Oh, I’m the type the guy who’ll never settle down. I’m never in one place. I roam from town to town.
Every time this commercial comes on, I find myself whistling the song from that point on. This advertisement has become iconic with the game, for good reason. It sets the mood with it’s older sense of style, contrasted with the bleakness of the Commonwealth.
What’s interesting though is that Fallout 4, more than any other entry in the series, gives an equal option to settle as well as wander.
Sure, every denizen of the Wasteland must scavenge to survive, picking up cans for their all too precious aluminum or lighters for the oil. However, the addition of the rather deep building mechanics gives players the option to make a home out of nothing. Whole towns can be constructed in many locations, complete with the ability to make truly unique light shows and defenses to keep invaders at bay.
Not only that, but the mobile game Fallout Shelter actually gives players a hint at the community building gameplay featured in Fallout 4, complete with similar assets. Settlers can move into a claimed area, needing resources to survive and weapons to defend themselves. It’s intriguing to see groups of people create a meager existence and manning their posts. Nothing gets me motivated like one of my settlements coming under attack. Sure, few of them have names or stories, but these are people who have trusted me as their leader, and I can’t let them down. The only complaint of this system is that it can be rough to manage several settlements at once.
Many of the players I know have spent many of their hours simply perfecting their home base. As soon as the mechanics are understood, it becomes an addiction similar to that found in Minecraft or Rust. Some players have even exploited the system to create stunning works, including a recent building of a Rubik’s Cube replica. Practical? Not really. Style? Absolutely. Super Mutants can surely see it from miles away.
Making a home is a central theme to Fallout 4‘s design; its all about being taken out of one’s comfort zone. Everything these characters have known has been blasted by the nuclear weapons and further stripped away by the dangers of living in the Commonwealth. Any way to keep one’s mind off of the Deathclaws and Raiders is a powerful thing. Preston (one of the many companions), after getting close to the player, will reveal that finding such good company changes his outlook on his entire existence. It’s a truly humbling conversation that is comparable to many other characters and stories. Its easy to get attached to them.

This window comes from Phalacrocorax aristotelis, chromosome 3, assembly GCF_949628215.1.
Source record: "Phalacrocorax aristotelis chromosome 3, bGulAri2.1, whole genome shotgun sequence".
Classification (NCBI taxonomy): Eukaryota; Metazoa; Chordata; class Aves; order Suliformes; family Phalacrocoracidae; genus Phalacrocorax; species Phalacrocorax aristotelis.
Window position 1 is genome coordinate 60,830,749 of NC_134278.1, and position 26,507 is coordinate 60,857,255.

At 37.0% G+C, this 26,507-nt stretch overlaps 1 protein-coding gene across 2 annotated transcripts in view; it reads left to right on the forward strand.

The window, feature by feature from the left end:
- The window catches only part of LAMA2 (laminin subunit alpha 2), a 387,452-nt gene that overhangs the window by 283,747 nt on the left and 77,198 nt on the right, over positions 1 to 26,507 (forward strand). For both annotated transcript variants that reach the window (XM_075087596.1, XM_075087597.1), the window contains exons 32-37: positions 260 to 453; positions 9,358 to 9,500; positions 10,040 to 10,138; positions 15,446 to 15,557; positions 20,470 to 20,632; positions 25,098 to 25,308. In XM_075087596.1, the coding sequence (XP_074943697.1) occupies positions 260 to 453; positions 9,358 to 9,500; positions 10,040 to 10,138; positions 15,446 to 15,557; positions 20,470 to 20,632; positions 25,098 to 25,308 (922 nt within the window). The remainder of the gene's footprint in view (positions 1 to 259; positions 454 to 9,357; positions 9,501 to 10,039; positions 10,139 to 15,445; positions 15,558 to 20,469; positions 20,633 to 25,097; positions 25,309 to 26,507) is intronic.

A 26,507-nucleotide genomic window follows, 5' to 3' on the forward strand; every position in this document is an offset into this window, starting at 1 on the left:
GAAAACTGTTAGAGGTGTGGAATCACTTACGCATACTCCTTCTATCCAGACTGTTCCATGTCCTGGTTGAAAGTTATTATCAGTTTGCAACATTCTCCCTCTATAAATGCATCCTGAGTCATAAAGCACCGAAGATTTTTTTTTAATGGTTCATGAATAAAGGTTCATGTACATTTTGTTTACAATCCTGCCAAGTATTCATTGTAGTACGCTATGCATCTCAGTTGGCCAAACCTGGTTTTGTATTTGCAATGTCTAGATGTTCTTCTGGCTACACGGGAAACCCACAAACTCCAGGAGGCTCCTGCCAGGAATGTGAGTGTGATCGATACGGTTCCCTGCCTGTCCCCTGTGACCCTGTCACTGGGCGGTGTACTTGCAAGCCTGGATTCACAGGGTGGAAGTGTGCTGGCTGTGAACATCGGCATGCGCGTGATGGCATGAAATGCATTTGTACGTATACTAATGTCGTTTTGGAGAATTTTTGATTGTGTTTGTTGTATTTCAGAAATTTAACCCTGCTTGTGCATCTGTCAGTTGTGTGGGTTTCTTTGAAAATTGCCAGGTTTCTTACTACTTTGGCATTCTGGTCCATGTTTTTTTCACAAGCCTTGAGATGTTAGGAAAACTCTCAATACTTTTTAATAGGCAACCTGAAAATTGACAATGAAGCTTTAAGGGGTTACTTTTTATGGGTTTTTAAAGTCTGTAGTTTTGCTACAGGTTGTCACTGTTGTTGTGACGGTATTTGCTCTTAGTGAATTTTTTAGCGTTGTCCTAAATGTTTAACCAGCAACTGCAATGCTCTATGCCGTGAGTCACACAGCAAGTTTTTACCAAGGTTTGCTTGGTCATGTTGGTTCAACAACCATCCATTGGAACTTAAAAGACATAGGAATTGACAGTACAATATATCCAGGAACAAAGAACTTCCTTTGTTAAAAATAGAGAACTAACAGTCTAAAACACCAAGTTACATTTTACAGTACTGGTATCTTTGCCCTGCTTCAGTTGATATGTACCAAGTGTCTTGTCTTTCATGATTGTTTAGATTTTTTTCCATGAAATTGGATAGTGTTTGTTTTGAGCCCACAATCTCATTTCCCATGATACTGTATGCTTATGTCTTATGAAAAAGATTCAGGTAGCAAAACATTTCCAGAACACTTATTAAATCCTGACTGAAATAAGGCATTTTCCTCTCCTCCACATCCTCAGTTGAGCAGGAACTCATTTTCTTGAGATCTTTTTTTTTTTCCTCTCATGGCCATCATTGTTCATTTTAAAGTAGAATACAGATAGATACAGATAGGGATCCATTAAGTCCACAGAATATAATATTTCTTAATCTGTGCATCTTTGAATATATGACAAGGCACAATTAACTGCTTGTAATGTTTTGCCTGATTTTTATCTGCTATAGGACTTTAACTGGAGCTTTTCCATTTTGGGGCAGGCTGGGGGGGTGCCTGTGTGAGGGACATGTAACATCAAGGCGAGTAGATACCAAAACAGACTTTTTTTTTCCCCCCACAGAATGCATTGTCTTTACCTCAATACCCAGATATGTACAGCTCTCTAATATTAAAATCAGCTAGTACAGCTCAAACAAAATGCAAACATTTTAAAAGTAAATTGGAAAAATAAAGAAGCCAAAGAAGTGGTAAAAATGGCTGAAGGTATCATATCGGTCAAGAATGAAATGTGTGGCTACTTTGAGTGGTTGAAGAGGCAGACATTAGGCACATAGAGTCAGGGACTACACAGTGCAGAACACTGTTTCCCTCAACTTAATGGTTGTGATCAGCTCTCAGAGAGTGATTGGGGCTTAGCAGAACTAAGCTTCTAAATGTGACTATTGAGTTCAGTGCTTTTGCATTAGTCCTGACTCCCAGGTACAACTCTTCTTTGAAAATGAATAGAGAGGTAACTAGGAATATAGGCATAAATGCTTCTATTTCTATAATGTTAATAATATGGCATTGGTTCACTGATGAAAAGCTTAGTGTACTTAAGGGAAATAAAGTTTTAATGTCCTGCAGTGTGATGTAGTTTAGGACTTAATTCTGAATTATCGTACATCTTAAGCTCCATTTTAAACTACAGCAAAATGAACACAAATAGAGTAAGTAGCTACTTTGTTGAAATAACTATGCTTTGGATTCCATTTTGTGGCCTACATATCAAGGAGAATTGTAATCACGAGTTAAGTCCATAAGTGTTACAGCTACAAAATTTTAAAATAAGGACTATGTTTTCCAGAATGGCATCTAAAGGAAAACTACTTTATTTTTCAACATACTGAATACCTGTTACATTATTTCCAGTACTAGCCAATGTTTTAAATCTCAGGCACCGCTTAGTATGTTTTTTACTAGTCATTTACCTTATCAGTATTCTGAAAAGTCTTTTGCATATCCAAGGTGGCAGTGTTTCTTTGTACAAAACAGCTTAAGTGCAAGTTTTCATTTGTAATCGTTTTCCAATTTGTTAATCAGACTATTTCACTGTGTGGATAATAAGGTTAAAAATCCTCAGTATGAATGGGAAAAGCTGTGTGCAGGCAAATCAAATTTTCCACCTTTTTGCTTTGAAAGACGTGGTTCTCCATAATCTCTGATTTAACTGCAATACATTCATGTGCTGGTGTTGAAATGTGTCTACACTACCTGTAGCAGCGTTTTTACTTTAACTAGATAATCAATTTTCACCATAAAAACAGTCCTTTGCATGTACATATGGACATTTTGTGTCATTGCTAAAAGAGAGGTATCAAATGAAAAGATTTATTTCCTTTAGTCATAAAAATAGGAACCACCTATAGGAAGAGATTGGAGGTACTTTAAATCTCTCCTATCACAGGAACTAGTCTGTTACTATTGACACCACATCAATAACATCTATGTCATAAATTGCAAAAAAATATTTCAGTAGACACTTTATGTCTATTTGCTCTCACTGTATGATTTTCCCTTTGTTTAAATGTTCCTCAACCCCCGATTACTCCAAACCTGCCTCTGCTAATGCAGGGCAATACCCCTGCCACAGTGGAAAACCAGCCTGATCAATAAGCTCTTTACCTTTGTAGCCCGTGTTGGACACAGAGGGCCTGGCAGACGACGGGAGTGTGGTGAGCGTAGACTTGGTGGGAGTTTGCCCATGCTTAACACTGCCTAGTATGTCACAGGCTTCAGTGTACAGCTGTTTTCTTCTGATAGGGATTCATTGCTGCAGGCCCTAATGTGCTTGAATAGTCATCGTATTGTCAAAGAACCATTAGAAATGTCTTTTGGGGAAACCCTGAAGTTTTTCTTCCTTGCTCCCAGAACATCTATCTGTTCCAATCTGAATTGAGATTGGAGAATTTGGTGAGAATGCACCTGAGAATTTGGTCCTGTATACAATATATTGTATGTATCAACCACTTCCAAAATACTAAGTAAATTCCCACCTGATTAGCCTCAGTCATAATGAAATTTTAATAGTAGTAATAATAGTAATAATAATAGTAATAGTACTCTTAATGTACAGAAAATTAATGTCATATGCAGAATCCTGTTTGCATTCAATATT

It’s these moments of peace and revelation that makes Fallout 4 so powerful.
I’ve spent whole evenings just discussing the layers of meaning after being blown away by a quest or dialogue. Fallout as a series has always made players think well after the controller has been put down or the program is shut down. The latest installment does this in almost every moment, especially when confronted with the ideals of the Institute or the Brotherhood of Steel.
There’s so much more to Fallout 4 than I can relay with a single article. Imagining the things yet to be discovered and the extra content surely to come is mind blowing. And the mods! Surely, the homes players carve out of the dust will continue to become more elaborate when new pieces are inevitably added by Bethesda or the modding community.
Whether one’s settling down or wandering around, the wasteland is a challenging place, filled with possibilities. Fallout 4 is truly what you make of it, and it’s tools for doing just that are awesome.
Look forward to more Fallout content in the future, as its sure to be fired up on our consoles and PCs for quite some time.